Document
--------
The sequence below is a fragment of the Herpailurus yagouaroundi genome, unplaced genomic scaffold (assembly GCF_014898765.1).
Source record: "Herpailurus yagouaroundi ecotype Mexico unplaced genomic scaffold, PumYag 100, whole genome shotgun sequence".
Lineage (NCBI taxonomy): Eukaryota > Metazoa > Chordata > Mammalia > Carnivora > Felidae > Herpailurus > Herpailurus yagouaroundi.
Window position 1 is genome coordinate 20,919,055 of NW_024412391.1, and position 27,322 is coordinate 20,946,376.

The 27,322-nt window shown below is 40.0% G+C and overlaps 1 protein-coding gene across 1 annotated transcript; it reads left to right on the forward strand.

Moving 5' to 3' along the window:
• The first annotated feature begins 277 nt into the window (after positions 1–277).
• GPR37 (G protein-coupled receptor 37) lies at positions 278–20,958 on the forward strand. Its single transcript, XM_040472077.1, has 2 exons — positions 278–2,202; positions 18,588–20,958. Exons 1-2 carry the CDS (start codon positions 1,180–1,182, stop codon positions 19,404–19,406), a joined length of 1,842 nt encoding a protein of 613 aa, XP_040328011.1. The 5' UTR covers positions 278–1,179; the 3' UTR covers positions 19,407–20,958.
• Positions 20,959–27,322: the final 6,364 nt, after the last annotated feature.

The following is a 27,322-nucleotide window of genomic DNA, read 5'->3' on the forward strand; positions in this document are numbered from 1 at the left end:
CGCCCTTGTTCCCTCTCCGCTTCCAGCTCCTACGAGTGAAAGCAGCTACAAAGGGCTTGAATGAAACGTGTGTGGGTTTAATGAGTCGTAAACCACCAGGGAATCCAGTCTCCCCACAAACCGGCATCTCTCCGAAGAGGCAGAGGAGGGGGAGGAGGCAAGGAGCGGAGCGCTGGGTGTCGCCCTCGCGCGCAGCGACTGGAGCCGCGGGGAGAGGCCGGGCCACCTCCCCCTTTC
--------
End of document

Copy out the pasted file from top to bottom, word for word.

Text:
The sequence below is a fragment of the Herpailurus yagouaroundi genome, unplaced genomic scaffold (assembly GCF_014898765.1).
Source record: "Herpailurus yagouaroundi ecotype Mexico unplaced genomic scaffold, PumYag 100, whole genome shotgun sequence".
Lineage (NCBI taxonomy): Eukaryota > Metazoa > Chordata > Mammalia > Carnivora > Felidae > Herpailurus > Herpailurus yagouaroundi.
Window position 1 is genome coordinate 20,919,055 of NW_024412391.1, and position 27,322 is coordinate 20,946,376.

The 27,322-nt window shown below is 40.0% G+C and overlaps 1 protein-coding gene across 1 annotated transcript; it reads left to right on the forward strand.

Moving 5' to 3' along the window:
• The first annotated feature begins 277 nt into the window (after positions 1–277).
• GPR37 (G protein-coupled receptor 37) lies at positions 278–20,958 on the forward strand. Its single transcript, XM_040472077.1, has 2 exons — positions 278–2,202; positions 18,588–20,958. Exons 1-2 carry the CDS (start codon positions 1,180–1,182, stop codon positions 19,404–19,406), a joined length of 1,842 nt encoding a protein of 613 aa, XP_040328011.1. The 5' UTR covers positions 278–1,179; the 3' UTR covers positions 19,407–20,958.
• Positions 20,959–27,322: the final 6,364 nt, after the last annotated feature.

The following is a 27,322-nucleotide window of genomic DNA, read 5'->3' on the forward strand; positions in this document are numbered from 1 at the left end:
CGCCCTTGTTCCCTCTCCGCTTCCAGCTCCTACGAGTGAAAGCAGCTACAAAGGGCTTGAATGAAACGTGTGTGGGTTTAATGAGTCGTAAACCACCAGGGAATCCAGTCTCCCCACAAACCGGCATCTCTCCGAAGAGGCAGAGGAGGGGGAGGAGGCAAGGAGCGGAGCGCTGGGTGTCGCCCTCGCGCGCAGCGACTGGAGCCGCGGGGAGAGGCCGGGCCACCTCCCCCTTTC